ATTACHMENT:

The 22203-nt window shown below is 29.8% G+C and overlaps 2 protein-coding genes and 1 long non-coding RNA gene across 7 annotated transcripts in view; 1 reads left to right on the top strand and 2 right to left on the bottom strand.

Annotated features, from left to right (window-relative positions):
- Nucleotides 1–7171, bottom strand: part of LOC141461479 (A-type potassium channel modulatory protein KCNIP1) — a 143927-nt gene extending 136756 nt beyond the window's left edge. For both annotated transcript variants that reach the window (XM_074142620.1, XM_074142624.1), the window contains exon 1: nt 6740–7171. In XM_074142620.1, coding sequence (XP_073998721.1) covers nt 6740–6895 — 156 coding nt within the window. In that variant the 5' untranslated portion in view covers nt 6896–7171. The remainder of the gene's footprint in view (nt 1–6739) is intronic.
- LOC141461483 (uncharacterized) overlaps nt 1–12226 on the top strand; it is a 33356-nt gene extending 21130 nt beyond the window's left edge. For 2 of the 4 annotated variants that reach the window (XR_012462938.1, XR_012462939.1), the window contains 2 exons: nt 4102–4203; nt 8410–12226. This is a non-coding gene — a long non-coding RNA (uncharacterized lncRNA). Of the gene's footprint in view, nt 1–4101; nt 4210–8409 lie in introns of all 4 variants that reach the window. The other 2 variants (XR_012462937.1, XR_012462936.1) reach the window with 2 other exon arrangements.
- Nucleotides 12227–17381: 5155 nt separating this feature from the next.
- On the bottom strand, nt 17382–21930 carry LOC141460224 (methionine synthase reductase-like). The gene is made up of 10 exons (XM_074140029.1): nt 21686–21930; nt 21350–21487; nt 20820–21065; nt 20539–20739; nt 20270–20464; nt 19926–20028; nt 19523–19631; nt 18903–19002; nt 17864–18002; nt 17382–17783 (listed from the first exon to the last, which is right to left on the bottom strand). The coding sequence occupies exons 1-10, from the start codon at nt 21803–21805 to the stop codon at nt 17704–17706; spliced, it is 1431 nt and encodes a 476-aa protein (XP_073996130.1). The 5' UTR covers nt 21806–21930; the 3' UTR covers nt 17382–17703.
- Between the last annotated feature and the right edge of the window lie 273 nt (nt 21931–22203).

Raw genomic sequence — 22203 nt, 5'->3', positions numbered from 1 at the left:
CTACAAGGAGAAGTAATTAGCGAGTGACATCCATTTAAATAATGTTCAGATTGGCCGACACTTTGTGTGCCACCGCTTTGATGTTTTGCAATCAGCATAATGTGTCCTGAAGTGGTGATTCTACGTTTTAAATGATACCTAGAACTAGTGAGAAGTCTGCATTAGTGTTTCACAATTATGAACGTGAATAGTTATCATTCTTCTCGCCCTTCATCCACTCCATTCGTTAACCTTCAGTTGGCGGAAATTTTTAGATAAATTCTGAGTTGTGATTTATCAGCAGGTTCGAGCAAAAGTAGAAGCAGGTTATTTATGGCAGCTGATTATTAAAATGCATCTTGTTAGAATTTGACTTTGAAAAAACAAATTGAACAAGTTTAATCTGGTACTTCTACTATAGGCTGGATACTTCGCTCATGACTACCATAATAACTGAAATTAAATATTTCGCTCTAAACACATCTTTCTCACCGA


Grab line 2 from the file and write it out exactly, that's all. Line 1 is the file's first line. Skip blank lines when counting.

Annotated features, from left to right (window-relative positions):